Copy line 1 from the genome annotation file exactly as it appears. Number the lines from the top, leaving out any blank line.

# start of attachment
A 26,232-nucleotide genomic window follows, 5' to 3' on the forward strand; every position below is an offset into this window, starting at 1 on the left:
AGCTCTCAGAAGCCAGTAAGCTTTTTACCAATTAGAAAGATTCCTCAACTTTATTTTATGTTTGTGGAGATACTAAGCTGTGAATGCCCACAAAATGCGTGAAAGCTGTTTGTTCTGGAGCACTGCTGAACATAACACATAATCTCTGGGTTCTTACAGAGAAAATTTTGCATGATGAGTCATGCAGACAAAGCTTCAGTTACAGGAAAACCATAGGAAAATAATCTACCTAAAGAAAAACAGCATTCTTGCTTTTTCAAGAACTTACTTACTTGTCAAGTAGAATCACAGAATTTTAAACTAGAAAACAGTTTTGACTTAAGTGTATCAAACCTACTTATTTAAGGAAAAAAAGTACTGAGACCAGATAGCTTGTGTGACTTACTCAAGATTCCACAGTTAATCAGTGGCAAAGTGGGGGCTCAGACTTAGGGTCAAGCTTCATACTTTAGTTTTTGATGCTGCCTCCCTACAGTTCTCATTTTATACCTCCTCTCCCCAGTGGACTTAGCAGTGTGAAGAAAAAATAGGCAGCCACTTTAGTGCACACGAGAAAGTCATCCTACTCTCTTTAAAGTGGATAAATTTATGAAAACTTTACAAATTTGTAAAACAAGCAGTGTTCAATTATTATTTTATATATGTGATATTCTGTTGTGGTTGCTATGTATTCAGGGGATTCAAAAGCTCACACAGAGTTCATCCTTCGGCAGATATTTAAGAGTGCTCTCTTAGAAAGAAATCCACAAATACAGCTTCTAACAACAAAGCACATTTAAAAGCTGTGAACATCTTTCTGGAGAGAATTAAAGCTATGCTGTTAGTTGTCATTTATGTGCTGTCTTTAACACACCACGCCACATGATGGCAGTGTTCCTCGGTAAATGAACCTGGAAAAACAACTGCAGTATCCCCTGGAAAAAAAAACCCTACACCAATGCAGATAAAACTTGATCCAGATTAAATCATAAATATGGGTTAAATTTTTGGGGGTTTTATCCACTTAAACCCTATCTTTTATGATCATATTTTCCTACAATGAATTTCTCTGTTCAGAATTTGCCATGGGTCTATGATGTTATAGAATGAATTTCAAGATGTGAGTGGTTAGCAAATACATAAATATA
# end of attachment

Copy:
A 26,232-nucleotide genomic window follows, 5' to 3' on the forward strand; every position below is an offset into this window, starting at 1 on the left: